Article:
WORLD No major acts of military provocation in Yemen during Gulf crisis -- UN envoy


No major acts of military provocation in Yemen during Gulf crisis -- UN envoy


07:35, January 17, 2020

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FILE - This April 10, 2019, file photo shows a view of the site of an airstrike by Saudi-led coalition in Sanaa, Yemen. (Photo: AP)

UNITED NATIONS, Jan. 16 (Xinhua) -- The top UN envoy for Yemen, Martin Griffiths, on Thursday breathed a sigh of relief over the fact that Yemen emerged from the recent Gulf crisis unscathed.

"Since I last spoke to this council (on Dec. 12), our region has been going through a crisis, the consequences of which have threatened the gains we have been observing in Yemen. Fortunately, the immediate crisis seems to be over," Griffiths told the Security Council in a briefing.

He was referring to the extraordinary tension at the beginning of the year between the United States and Iran after the U.S. killing of Qassem Soleimani, the commander of the Quds Force of Iran's Islamic Revolution Guards Corps. In retaliation, Iran launched more than a dozen missiles at two military bases housing U.S. and coalition forces in Iraq.

"I venture to say that through the actions of many people, Yemen has been kept safe from such crisis for now. This achievement... is based on a consensus that Yemen must not be affected by regional tensions," he said.

"Most importantly, in this time of crisis, we have seen no major acts of military provocation in Yemen. This is remarkable. Indeed, it has been one of the quietest weeks of the war in Yemen since the war began (in 2015)."

In the past few weeks, apart from one airstrike, there was very limited military movement on the ground and there were no drone or missile attacks on neighboring states, he noted. "So I hope it is not premature to say that Yemen has emerged at this time unscathed."

This achievement has not come by chance. Yemeni leaders and leaders of the region have deliberately exercised restraint and withheld from acts of provocation, said Griffiths, the UN secretary-general's special envoy for Yemen.

The de-escalation is no small thing, and the fact that it has been sustained even during a period of regional crisis is notable, he said. "These efforts should not be judged by whether they achieve a perfect ceasefire, but by whether the parties' energies are directed thereto, away from war. However, experience also tells us that military de-escalation cannot be sustained without political progress between the parties."

Yemen has been in civil war for almost five years, pitting Houthi rebels against government forces. Saudi Arabia is leading a coalition force defending the internationally recognized Yemeni government against Houthi rebels allegedly supported by Iran.

Griffiths showed optimism about the implementation of the Riyadh Agreement between the government and the Southern Transitional Council and the earlier Stockholm Agreement between the government and Houthi rebels.

The parties' recommitment to time-bound measures to support the implementation of the Riyadh Agreement is a positive sign, he said. "I'm fairly confident that the implementation of that agreement is moving in the positive direction."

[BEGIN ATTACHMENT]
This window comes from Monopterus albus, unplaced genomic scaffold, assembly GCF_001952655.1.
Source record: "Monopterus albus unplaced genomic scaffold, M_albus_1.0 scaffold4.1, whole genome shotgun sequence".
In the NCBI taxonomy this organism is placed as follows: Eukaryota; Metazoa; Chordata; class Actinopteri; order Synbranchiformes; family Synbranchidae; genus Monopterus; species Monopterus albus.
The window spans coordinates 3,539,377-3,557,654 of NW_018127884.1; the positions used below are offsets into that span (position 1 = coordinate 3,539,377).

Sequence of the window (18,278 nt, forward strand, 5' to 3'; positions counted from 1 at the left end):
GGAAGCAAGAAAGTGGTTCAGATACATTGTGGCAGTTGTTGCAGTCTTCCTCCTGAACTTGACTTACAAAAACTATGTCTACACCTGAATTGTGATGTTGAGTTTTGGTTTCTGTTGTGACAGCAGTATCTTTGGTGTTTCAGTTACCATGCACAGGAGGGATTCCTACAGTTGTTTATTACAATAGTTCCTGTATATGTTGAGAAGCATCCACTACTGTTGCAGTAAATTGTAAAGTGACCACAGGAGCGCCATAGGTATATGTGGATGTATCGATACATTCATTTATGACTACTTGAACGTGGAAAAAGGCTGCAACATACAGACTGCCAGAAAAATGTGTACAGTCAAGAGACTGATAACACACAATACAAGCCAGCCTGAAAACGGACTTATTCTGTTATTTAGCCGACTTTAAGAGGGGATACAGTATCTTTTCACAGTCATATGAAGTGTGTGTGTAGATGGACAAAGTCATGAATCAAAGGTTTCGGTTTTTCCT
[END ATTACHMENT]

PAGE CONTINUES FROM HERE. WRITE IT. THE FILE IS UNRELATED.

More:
Despite an unsatisfactory record of implementation of the December 2018 Stockholm Agreement, the United Nations and the parties remain committed and as active as ever to implement the commitments, he said.

Although violence continues in the southern districts of the Hodeidah governorate, the relative calm at the front lines in Hodeidah city shows that the measures to enhance the de-escalation measures are working. "This is something we can build on," said Griffiths.

There has been considerable progress with regard to the entry of fuel ships in Hodeidah and the collection of revenues, he said.

Griffiths also sees the possibility of the start of "mercy flights" negotiated by the World Health Organization (WHO) with the Yemeni government and Houthi rebels over many months.

These flights will transport patients who need medical attention unavailable in Yemen to agreed locations abroad.

"In recent weeks, the WHO has benefited from an extraordinary array of diplomatic support to make these flights happen. We are now very close to seeing the first flight move 30 patients who are waiting in Sanaa for their treatment," he said.

Griffiths expressed his intention to convene the prisoner exchange committee, which was created under the Stockholm Agreement, in the coming days. He was encouraged by the release of six Saudi detainees by Houthi rebels on Jan. 1.

All the positive developments support the urgent search for a political solution and the end of the conflict in Yemen. That pursuit is not dependent on the success of any of them but reinforced by the success of all of them.

"With each positive step, we are brought closer to formally launching political consultations between the government of Yemen and Ansar Allah," said Griffiths, using the official name of the Houthi movement. "And indeed the significance and meaning of these initiatives that I have alluded to only become real in the context of the political solution to end the conflict."

"Yemen has been brushed by potential tragedy from regional tensions and, so far, appears to have emerged unscathed. This is evidence of the leaders' desire to keep Yemen safe from such tensions, but it's a fragile safety and one that needs our diligent and continuing attention if we are able to produce that promise to the people of Yemen that this year, they may see the peace they so evidently deserve," he said.

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